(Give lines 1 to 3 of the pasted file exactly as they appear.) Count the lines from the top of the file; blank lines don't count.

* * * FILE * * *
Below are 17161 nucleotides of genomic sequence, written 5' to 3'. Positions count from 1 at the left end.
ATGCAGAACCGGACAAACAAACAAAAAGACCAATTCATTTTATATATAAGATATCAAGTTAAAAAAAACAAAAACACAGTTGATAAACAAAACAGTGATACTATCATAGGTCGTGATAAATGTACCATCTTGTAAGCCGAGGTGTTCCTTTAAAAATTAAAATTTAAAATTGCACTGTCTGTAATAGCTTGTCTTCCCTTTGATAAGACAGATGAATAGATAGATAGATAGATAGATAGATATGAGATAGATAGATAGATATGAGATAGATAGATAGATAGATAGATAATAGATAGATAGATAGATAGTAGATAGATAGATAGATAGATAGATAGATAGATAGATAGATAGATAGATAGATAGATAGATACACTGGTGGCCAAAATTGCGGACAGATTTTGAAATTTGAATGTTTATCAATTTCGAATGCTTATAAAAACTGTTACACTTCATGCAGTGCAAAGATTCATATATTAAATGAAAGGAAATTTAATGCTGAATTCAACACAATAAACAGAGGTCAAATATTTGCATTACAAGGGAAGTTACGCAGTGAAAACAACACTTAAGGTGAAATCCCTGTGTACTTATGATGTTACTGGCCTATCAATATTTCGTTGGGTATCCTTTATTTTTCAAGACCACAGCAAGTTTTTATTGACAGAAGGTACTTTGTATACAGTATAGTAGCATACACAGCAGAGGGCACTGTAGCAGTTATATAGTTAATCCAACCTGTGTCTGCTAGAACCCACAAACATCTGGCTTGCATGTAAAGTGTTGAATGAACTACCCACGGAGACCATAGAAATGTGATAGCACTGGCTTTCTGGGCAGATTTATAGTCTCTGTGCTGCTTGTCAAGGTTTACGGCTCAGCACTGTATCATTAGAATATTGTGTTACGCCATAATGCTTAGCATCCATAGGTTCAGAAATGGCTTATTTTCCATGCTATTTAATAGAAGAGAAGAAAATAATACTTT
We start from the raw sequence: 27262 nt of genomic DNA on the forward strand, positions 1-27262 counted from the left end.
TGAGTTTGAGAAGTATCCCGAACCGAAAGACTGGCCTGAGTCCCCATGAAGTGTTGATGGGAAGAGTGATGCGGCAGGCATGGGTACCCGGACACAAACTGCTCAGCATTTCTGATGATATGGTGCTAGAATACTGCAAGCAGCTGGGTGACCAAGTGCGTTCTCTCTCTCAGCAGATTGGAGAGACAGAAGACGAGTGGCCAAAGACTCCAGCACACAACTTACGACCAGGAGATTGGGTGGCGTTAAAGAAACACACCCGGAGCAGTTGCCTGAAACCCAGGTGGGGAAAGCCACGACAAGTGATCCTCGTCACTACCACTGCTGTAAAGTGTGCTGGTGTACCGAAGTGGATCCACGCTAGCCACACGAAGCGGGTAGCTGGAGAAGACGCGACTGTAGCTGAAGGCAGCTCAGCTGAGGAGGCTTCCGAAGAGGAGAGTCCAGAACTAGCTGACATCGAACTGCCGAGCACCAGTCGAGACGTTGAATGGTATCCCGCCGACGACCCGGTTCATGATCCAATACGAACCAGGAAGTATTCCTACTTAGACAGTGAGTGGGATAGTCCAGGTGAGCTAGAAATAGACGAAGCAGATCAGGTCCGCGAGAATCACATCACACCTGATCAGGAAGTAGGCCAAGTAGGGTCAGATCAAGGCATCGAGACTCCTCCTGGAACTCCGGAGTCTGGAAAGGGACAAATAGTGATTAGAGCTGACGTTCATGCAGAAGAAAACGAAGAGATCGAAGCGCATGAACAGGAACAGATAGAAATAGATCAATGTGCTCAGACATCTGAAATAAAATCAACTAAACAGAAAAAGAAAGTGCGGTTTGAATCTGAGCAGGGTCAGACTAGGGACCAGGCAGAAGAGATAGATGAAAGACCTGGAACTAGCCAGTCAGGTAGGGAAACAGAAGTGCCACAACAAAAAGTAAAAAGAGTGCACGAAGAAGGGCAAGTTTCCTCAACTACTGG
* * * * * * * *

Below are 17161 nucleotides of genomic sequence, written 5' to 3'. Positions count from 1 at the left end.
ATGCAGAACCGGACAAACAAACAAAAAGACCAATTCATTTTATATATAAGATATCAAGTTAAAAAAAACAAAAACACAGTTGATAAACAAAACAGTGATACTATCATAGGTCGTGATAAATGTACCATCTTGTAAGCCGAGGTGTTCCTTTAAAAATTAAAATTTAAAATTGCACTGTCTGTAATAGCTTGTCTTCCCTTTGATAAGACAGATGAATAGATAGATAGATAGATAGATAGATATGAGATAGATAGATAGATATGAGATAGATAGATAGATAGATAGATAATAGATAGATAGATAGATAGTAGATAGATAGATAGATAGATAGATAGATAGATAGATAGATAGATAGATAGATAGATAGATACACTGGTGGCCAAAATTGCGGACAGATTTTGAAATTTGAATGTTTATCAATTTCGAATGCTTATAAAAACTGTTACACTTCATGCAGTGCAAAGATTCATATATTAAATGAAAGGAAATTTAATGCTGAATTCAACACAATAAACAGAGGTCAAATATTTGCATTACAAGGGAAGTTACGCAGTGAAAACAACACTTAAGGTGAAATCCCTGTGTACTTATGATGTTACTGGCCTATCAATATTTCGTTGGGTATCCTTTATTTTTCAAGACCACAGCAAGTTTTTATTGACAGAAGGTACTTTGTATACAGTATAGTAGCATACACAGCAGAGGGCACTGTAGCAGTTATATAGTTAATCCAACCTGTGTCTGCTAGAACCCACAAACATCTGGCTTGCATGTAAAGTGTTGAATGAACTACCCACGGAGACCATAGAAATGTGATAGCACTGGCTTTCTGGGCAGATTTATAGTCTCTGTGCTGCTTGTCAAGGTTTACGGCTCAGCACTGTATCATTAGAATATTGTGTTACGCCATAATGCTTAGCATCCATAGGTTCAGAAATGGCTTATTTTCCATGCTATTTAATAGAAGAGAAGAAAATAATACTTT
We start from the raw sequence: 27262 nt of genomic DNA on the forward strand, positions 1-27262 counted from the left end.